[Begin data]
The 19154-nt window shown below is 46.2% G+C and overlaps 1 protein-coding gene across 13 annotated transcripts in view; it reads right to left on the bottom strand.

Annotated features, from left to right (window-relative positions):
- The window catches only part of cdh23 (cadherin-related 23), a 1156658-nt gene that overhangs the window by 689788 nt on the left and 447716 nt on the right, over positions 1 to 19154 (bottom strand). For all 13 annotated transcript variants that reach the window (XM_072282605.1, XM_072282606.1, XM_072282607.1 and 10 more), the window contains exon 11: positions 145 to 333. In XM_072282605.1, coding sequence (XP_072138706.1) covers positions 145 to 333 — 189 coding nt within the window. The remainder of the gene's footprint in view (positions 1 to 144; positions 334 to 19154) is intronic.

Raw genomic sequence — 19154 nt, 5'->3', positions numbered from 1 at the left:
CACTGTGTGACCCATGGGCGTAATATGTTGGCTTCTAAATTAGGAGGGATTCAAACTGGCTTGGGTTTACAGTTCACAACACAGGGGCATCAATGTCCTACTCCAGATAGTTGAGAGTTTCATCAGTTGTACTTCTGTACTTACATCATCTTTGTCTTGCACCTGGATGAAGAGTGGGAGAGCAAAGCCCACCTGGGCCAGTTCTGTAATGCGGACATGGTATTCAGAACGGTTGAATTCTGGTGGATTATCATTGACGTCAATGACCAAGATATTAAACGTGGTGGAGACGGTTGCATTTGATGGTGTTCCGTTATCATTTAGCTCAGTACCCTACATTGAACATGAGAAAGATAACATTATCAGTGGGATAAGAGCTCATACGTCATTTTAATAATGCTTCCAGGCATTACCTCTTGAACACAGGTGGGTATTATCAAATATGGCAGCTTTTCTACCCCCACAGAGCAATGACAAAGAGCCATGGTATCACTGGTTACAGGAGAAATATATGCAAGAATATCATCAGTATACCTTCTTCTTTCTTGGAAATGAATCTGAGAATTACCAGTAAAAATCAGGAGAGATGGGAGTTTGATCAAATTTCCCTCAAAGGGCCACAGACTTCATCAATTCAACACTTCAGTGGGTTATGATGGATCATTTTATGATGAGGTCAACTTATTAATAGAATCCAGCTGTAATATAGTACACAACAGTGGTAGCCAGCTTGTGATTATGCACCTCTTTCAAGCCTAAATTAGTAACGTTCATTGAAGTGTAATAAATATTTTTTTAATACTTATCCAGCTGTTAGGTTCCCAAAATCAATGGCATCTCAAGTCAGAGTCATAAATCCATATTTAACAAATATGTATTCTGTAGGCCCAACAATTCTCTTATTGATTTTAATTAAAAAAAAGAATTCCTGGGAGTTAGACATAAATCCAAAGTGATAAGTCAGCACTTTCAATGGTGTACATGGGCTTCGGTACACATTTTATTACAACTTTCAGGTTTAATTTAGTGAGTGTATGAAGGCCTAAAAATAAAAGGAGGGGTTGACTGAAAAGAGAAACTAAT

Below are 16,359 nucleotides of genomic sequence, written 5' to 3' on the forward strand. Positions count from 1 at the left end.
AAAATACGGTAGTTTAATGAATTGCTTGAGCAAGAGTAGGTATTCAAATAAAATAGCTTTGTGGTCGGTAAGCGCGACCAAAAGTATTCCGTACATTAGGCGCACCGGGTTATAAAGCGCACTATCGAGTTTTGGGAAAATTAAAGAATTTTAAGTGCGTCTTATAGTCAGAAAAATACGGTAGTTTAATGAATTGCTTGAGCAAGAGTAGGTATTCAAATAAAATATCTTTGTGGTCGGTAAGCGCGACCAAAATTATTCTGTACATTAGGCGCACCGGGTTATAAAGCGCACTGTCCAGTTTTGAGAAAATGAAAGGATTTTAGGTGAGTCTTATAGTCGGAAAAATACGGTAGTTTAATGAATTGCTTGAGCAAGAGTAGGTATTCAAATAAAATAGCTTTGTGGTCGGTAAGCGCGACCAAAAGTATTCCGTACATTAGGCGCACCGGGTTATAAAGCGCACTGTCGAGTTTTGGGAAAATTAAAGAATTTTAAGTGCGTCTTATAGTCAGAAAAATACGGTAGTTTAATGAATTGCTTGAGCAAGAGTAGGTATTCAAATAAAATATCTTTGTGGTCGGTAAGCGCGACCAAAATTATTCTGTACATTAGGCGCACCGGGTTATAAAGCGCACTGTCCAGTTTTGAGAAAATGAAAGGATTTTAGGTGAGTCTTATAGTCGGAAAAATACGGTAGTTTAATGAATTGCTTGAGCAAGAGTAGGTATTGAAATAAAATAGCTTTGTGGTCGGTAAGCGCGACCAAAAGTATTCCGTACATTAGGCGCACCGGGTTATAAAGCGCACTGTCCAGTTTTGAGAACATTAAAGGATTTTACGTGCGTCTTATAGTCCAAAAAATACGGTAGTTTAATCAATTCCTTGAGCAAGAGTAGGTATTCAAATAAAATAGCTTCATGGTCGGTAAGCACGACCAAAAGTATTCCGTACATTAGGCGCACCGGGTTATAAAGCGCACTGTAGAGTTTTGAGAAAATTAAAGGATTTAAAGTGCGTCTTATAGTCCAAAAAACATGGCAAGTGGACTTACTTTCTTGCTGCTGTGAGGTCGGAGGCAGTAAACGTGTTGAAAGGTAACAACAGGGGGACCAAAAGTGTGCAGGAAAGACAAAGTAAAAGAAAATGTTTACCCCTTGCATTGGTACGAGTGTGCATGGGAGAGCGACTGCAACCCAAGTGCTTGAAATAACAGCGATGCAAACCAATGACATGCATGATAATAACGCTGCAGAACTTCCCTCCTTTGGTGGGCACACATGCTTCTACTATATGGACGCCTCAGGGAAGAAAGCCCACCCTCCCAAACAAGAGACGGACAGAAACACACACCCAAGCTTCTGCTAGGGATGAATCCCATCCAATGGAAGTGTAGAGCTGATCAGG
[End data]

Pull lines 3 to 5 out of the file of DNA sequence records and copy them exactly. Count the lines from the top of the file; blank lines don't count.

- The window catches only part of cdh23 (cadherin-related 23), a 1156658-nt gene that overhangs the window by 689788 nt on the left and 447716 nt on the right, over positions 1 to 19154 (bottom strand). For all 13 annotated transcript variants that reach the window (XM_072282605.1, XM_072282606.1, XM_072282607.1 and 10 more), the window contains exon 11: positions 145 to 333. In XM_072282605.1, coding sequence (XP_072138706.1) covers positions 145 to 333 — 189 coding nt within the window. The remainder of the gene's footprint in view (positions 1 to 144; positions 334 to 19154) is intronic.

Raw genomic sequence — 19154 nt, 5'->3', positions numbered from 1 at the left:
CACTGTGTGACCCATGGGCGTAATATGTTGGCTTCTAAATTAGGAGGGATTCAAACTGGCTTGGGTTTACAGTTCACAACACAGGGGCATCAATGTCCTACTCCAGATAGTTGAGAGTTTCATCAGTTGTACTTCTGTACTTACATCATCTTTGTCTTGCACCTGGATGAAGAGTGGGAGAGCAAAGCCCACCTGGGCCAGTTCTGTAATGCGGACATGGTATTCAGAACGGTTGAATTCTGGTGGATTATCATTGACGTCAATGACCAAGATATTAAACGTGGTGGAGACGGTTGCATTTGATGGTGTTCCGTTATCATTTAGCTCAGTACCCTACATTGAACATGAGAAAGATAACATTATCAGTGGGATAAGAGCTCATACGTCATTTTAATAATGCTTCCAGGCATTACCTCTTGAACACAGGTGGGTATTATCAAATATGGCAGCTTTTCTACCCCCACAGAGCAATGACAAAGAGCCATGGTATCACTGGTTACAGGAGAAATATATGCAAGAATATCATCAGTATACCTTCTTCTTTCTTGGAAATGAATCTGAGAATTACCAGTAAAAATCAGGAGAGATGGGAGTTTGATCAAATTTCCCTCAAAGGGCCACAGACTTCATCAATTCAACACTTCAGTGGGTTATGATGGATCATTTTATGATGAGGTCAACTTATTAATAGAATCCAGCTGTAATATAGTACACAACAGTGGTAGCCAGCTTGTGATTATGCACCTCTTTCAAGCCTAAATTAGTAACGTTCATTGAAGTGTAATAAATATTTTTTTAATACTTATCCAGCTGTTAGGTTCCCAAAATCAATGGCATCTCAAGTCAGAGTCATAAATCCATATTTAACAAATATGTATTCTGTAGGCCCAACAATTCTCTTATTGATTTTAATTAAAAAAAAGAATTCCTGGGAGTTAGACATAAATCCAAAGTGATAAGTCAGCACTTTCAATGGTGTACATGGGCTTCGGTACACATTTTATTACAACTTTCAGGTTTAATTTAGTGAGTGTATGAAGGCCTAAAAATAAAAGGAGGGGTTGACTGAAAAGAGAAACTAAT